Cloth filters are washable, reusable, and environmentally-friendly but they are more difficult to clean than metal filters and can thin and/or shrink if placed in the washer and dryer. If not cleaned thoroughly between uses, cloth filters may also retain — and pass into your current cup — flavours from previous brews.
Pros: Removes some terpenes and all micro-fines, environmentally-friendly, reusable, good from a long-term cost perspective.
Cons: Less effective filtration than paper filters, more delicate than metal filters, longer cleanup time, may pass flavours from older brews into the current brew.
Coffee recipe of the month
Low-Calorie Espresso Granita
- 2 cups espresso or very strong brewed coffee warmed 1⁄2 cup sugar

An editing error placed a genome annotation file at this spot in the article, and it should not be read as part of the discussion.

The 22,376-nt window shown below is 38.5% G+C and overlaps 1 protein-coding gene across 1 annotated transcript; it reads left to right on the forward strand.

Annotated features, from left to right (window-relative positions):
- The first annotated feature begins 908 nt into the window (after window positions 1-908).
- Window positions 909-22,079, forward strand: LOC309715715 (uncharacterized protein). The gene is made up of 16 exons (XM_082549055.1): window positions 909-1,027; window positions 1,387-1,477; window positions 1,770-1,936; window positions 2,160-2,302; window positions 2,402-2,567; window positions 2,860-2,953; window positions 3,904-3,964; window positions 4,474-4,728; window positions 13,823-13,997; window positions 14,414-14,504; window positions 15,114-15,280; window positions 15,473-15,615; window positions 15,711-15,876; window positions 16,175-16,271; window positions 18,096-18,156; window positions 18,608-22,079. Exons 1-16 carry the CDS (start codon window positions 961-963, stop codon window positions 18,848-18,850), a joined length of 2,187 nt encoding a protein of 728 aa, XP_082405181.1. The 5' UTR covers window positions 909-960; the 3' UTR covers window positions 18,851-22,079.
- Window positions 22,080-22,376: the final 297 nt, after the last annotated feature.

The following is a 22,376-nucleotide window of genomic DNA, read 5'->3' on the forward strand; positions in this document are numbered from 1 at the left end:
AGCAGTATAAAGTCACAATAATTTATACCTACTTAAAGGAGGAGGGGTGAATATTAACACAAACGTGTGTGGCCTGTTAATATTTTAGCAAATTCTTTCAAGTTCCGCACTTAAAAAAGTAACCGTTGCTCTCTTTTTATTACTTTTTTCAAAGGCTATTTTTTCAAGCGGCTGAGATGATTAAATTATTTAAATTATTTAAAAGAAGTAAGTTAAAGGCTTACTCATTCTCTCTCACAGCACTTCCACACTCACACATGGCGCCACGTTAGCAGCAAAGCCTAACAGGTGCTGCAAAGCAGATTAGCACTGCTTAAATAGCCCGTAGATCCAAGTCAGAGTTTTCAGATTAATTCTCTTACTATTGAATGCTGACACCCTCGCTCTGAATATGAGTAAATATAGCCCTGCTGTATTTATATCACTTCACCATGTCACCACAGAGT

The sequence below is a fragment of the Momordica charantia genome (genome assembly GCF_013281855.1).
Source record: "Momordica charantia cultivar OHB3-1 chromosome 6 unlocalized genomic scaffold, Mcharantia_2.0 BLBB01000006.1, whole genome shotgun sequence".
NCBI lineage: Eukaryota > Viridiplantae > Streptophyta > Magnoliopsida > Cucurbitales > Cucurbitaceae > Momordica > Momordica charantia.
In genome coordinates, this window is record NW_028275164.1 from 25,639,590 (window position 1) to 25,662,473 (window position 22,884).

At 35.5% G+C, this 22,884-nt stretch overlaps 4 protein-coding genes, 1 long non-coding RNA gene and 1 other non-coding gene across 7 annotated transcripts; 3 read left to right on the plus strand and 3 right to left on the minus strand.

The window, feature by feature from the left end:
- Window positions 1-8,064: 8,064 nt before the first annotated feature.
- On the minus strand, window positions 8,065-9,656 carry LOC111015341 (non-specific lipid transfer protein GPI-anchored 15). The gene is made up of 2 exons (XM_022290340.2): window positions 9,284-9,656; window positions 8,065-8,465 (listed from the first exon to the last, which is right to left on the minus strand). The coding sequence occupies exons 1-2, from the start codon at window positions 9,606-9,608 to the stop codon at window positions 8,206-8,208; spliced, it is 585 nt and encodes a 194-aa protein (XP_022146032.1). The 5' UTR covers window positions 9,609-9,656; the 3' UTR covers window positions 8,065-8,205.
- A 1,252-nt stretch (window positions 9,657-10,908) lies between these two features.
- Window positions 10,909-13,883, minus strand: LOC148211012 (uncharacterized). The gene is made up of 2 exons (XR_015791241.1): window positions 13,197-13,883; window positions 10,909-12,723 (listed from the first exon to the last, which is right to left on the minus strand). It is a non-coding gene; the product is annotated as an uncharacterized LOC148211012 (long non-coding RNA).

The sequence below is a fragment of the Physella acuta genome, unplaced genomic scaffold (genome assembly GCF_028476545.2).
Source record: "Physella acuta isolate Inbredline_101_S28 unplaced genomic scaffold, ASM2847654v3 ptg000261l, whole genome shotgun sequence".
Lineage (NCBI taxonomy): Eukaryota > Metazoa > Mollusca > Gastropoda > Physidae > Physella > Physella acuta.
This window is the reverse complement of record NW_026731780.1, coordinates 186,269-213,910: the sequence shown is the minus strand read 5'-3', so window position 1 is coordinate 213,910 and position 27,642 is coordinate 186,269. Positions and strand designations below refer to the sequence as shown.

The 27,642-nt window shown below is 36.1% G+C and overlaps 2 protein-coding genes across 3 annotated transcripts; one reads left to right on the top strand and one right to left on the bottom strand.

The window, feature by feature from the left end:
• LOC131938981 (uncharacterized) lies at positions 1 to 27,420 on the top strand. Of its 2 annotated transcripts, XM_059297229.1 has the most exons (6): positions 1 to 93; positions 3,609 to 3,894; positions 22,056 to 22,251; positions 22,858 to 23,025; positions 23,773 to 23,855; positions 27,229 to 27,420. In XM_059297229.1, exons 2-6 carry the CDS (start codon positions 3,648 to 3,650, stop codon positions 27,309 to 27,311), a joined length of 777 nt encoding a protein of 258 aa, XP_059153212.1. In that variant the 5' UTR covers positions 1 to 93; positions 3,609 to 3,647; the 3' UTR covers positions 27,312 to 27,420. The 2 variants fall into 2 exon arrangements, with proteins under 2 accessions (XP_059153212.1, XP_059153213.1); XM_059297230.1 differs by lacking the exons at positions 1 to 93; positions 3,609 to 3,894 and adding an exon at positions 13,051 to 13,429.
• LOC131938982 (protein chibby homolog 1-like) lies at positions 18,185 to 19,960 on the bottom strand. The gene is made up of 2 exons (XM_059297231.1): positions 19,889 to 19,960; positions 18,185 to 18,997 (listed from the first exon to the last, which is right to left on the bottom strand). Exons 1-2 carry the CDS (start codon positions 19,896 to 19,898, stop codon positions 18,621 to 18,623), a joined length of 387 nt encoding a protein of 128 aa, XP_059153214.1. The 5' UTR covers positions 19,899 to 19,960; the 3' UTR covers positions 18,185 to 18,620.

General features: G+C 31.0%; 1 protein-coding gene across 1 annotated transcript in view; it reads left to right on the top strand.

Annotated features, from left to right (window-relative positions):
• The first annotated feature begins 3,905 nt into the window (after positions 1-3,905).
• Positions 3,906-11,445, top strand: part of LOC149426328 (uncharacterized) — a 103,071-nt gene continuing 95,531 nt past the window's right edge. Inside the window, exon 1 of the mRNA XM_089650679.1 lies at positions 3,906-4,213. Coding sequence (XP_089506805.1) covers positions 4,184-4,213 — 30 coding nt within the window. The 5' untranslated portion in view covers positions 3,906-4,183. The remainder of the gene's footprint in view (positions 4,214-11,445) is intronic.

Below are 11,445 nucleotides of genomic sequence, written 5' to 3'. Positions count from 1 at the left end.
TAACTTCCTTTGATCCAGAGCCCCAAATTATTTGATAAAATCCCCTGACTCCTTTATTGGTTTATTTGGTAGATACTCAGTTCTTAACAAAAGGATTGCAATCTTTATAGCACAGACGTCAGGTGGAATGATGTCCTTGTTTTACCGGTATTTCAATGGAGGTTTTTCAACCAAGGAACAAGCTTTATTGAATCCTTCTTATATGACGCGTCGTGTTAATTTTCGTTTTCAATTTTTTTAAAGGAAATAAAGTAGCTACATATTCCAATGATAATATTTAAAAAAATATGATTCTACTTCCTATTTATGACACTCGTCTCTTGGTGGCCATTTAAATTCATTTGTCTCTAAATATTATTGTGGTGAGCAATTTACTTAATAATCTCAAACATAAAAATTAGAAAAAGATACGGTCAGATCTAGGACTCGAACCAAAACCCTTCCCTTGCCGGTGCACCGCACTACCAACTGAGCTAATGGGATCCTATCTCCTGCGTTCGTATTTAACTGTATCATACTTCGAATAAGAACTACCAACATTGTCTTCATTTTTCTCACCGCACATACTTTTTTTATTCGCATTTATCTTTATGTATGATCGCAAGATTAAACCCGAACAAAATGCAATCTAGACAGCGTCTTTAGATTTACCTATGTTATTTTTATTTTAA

- Light whipped topping. If you have the time and don’t mind the extra 50 calories, fresh whipped cream is the best. Beat a cup of heavy cream in a cold metal mixing bowl with a tablespoon of sugar until soft peaks form.
- 1⁄2 cup shaved dark chocolate
- Combine the espresso with the sugar and stir until the sugar dissolves. If the espresso has cooled, you may need to microwave it for 45 seconds to help the sugar dissolve.
- Pour the mixture into a shallow metal baking pan (there should be about an inch of liquid) and place it in the freezer.
- After 15 to 20 minutes, just as the mix has begun to freeze, remove the dish from the freezer and use a fork to scrape the ice crystals developing on the surface.
- Careful scraping will help you achieve a light, almost creamy granita, rather than a chunky and icy one. Repeat this step once every 30 to 45 minutes until the granita is entirely frozen.
- For each serving, place a small scoop of the granita in a chilled wine glass, top with a spoonful of whipped topping and a bit of the chocolate, then repeat with a second layer.